During Super Bowl week, Saints linebacker Jonathan Vilma made a controversial comment based on the hypothetical example of a gay player being on his team. Now that former Missouri defensive end Michael Sam has come out as gay, Vilma has expressed remorse for his prior remarks.
“It was a poor illustration of the example I was trying to give on the context, so I do apologize for that,” Vilma said Monday night on CNN, via the New Orleans Times-Picayune. “I was trying to explain that whenever you have change into something that’s been set in stone for so long, something that’s been going for so long, that change always comes with a little resistance. . . .
“You have people that can be more outgoing, more open-minded. You have people that are a little more close-minded. Some people grew up with or without the acceptance of gays within their families. You have a lot of different elements within the locker room that you just don’t see right now. Me being on the inside for 10 years, inside the locker room, I’ve been around that.”
Asked about the the acceptance of a gay player during Super Bowl week, Vilma told NFL Network, “I think that he would not be accepted as much as we think he would be accepted. I don’t want people to just naturally assume, like, ‘Oh, we’re all homophobic.’ That’s really not the case. Imagine if he’s the guy next to me and, you know, I get dressed, naked, taking a shower, the whole nine, and it just so happens he looks at me. How am I supposed to respond?”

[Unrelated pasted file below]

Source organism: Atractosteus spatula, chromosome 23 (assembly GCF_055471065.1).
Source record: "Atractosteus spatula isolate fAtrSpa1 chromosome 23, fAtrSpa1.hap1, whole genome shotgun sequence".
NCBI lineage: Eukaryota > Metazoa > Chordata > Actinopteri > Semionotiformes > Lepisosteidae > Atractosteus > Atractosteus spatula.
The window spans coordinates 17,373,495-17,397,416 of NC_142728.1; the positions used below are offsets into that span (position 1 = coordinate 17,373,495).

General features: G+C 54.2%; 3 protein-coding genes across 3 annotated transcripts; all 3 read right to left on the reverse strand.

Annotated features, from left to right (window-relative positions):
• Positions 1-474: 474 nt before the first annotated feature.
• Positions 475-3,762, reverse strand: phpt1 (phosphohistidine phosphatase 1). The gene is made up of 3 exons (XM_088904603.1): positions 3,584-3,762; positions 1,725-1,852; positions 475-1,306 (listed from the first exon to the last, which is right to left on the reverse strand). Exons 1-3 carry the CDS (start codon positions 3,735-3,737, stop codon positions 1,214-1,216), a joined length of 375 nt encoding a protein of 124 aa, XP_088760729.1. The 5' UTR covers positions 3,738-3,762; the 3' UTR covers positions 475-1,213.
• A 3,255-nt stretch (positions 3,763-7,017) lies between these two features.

On Monday, Vilma explained that he doesn’t know how things will unfold in the locker room because no openly gay player has played for an NFL team.
“I don’t know and the players don’t know because it’s the first time that you have a Michael Sam, who will by all accounts be drafted, openly gay, come into a locker room,” Vilma said. “No one in the NFL in the past however many years has experienced this before so this is all new for everybody, this is new territory.”
It’s definitely new territory, and in a way it’s a good thing that a player has come out before being drafted by any one team. For the next three months, every player currently in the league will have to realize that it ultimately could be his team that drafts Sam, which necessarily will compel every player to consider how he will handle the situation if Sam ends up on the player’s team, because as of right now there’s a one-in-32 chance Sam will.